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The Criterion Collection presents
Fanny and Alexander (Fanny och Alexander): Special Edition Five-Disc Set (1982)

Fanny: I think we've got a terrible stepfather.
Alexander: And the sister is crazy.
Fanny: And that tub of lard that has to be fed.
Alexander: I don't want to live here.

- Bertil Guve, Pernilla Allwin

Review By: Nate Meyers  
Published: November 18, 2004

Stars: Bertil Guve, Ewa Fröling, Jan Malmsjö, Pernilla Allwin
Other Stars: Gun Wållgren, Jarl Kulle, Pernilla Wallgren, Erland Josephson, Allan Edwall, Börje Ahlstedt, Mona Malm, Christina Schollin, Marianne Aminoff, Harriet Andersson, Kerstin Tidelius, Gunnar Björnstrand, Per Mattson, Mats Bergman, Stina Ekblad
Director: Ingmar Bergman

Manufacturer: DVDL
MPAA Rating: R for (minor cursing, brief nudity, a scene of sexuality, a scene of child abuse)
Run Time: 03h:09m:09s (theatrical); 05h:10m:51s (television)
Release Date: November 16, 2004
UPC: 037429197622
Genre: foreign

Image Transfer
Audio Transfer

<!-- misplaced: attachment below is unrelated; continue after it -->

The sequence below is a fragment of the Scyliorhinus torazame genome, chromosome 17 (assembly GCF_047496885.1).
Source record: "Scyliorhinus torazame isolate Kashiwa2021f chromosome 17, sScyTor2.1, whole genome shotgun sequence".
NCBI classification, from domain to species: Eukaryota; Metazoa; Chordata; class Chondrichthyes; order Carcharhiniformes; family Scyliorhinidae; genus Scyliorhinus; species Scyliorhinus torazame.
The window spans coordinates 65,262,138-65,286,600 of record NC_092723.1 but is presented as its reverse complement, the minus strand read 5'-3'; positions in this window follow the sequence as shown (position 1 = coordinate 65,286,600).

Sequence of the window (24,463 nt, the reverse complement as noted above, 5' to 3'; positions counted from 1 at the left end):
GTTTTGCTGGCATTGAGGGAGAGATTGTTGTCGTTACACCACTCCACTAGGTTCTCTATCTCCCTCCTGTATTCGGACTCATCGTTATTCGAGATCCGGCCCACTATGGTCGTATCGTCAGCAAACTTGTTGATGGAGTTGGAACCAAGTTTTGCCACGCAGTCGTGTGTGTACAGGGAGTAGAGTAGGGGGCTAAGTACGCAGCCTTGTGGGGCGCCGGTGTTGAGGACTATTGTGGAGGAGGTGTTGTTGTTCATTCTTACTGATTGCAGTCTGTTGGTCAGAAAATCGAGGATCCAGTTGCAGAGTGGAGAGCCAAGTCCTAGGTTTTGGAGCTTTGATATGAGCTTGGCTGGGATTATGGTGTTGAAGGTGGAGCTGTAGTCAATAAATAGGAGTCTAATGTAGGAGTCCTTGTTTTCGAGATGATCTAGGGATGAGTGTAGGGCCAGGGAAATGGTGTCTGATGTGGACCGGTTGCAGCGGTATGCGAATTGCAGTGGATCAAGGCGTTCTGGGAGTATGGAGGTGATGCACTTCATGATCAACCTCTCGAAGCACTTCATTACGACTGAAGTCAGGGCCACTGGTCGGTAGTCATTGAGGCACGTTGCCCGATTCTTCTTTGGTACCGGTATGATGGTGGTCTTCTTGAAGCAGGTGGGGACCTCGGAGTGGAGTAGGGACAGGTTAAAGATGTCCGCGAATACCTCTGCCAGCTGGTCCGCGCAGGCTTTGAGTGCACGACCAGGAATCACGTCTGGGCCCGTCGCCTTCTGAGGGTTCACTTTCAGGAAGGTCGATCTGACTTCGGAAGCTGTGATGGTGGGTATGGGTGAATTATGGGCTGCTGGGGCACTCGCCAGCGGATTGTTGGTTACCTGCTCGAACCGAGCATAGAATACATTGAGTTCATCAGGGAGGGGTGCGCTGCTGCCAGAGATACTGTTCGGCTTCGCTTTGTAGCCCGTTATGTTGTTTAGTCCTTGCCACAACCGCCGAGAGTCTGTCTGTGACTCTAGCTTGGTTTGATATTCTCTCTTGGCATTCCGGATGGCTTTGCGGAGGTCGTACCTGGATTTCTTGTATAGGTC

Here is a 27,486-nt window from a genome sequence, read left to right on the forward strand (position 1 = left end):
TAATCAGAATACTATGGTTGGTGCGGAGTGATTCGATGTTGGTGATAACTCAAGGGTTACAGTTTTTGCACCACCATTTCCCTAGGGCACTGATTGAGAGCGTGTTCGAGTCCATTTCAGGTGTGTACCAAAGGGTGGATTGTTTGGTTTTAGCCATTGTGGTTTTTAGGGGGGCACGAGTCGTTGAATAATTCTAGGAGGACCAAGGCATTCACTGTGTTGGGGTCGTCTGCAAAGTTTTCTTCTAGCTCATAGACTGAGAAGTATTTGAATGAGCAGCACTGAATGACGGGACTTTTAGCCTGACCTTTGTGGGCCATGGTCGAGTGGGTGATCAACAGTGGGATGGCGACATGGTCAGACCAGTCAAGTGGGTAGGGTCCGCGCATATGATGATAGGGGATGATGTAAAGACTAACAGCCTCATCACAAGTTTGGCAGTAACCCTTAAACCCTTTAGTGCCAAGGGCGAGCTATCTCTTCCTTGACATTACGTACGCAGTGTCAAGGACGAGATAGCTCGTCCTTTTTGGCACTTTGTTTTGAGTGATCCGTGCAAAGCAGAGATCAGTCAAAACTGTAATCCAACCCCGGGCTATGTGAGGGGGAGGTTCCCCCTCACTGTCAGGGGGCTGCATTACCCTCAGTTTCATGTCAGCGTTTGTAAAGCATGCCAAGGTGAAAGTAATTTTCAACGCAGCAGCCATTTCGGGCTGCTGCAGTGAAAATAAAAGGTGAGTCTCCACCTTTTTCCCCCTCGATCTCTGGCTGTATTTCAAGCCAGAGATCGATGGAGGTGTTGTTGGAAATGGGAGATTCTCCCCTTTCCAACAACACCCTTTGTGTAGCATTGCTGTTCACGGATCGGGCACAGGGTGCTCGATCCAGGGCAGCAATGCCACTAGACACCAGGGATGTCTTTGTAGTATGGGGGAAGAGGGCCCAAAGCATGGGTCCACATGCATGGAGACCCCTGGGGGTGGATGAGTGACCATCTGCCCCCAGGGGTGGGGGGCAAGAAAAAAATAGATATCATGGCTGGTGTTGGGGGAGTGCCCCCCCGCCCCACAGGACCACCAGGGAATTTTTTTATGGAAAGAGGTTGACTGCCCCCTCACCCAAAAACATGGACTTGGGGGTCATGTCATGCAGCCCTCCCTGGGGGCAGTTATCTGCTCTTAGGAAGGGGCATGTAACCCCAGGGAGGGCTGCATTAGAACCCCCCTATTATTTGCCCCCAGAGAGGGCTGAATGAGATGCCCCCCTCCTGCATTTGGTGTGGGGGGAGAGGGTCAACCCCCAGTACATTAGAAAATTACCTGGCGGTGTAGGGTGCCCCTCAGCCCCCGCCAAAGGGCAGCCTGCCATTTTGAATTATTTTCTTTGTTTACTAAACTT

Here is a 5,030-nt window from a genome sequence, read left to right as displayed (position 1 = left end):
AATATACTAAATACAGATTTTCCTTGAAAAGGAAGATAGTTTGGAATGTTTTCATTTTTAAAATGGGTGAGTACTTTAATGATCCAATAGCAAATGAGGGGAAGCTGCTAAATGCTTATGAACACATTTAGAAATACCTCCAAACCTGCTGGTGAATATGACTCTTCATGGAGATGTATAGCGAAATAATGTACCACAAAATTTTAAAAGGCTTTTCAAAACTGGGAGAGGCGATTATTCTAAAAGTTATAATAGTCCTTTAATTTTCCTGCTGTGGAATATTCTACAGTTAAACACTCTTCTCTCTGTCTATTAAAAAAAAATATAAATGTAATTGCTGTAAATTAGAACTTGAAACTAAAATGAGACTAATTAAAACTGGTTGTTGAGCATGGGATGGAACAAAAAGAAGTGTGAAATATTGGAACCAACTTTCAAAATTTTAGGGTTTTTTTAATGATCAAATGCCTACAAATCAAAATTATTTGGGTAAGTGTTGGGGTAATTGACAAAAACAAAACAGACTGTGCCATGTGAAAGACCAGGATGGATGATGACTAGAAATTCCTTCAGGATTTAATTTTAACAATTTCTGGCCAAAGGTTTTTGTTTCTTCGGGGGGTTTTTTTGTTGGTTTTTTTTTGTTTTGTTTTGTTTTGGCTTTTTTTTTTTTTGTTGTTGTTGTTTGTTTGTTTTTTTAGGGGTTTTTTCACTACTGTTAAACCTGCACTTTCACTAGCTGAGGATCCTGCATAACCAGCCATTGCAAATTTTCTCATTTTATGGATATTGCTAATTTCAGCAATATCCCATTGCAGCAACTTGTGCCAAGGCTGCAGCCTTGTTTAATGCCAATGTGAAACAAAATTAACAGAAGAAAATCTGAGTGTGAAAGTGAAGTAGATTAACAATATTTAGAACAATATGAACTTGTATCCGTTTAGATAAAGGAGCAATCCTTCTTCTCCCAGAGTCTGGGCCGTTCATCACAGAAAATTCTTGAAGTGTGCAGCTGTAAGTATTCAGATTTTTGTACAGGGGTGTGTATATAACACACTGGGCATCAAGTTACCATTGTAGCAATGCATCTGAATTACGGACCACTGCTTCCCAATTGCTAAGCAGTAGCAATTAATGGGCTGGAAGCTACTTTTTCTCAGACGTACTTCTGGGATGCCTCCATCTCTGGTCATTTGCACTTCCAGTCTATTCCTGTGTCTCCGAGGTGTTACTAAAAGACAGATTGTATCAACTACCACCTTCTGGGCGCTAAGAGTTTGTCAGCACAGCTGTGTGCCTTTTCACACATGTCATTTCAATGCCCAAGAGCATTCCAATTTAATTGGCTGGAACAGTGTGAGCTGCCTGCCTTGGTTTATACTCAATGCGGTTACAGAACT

DVD Review

Ingmar Bergman characterizes Fanny and Alexander (Fanny och Alexander) as the sum total of his career. For those who have closely studied the director's progress from Smiles of a Summer Night to The Seventh Seal to Cries and Whispers, Fanny and Alexander seems almost like an inevitable conclusion to his magnificent career.

The story begins on Christmas Eve, 1907, with young Alexander Ekdahl (Bertil Guve) sitting alone in his grandmother's apartment. The opening sequence of shots, masterfully orchestrated by cinematographer Sven Nykvist (he won an Academy Award for his work here), is essential Bergman. Elegant close-ups of clocks, a puppet theater, and fine furniture are set to Schumann's Piano Quartet in E Major in order to isolate Alexander in a lifeless world. Lifeless, that is, until Alexander's imagination kicks in. He imagines a statue of a nude woman moves her arm. At first, this seems to be Bergman's nod to childhood fantasy, but it soon becomes clear that the whole of the film is an exploration of the whole of childhood.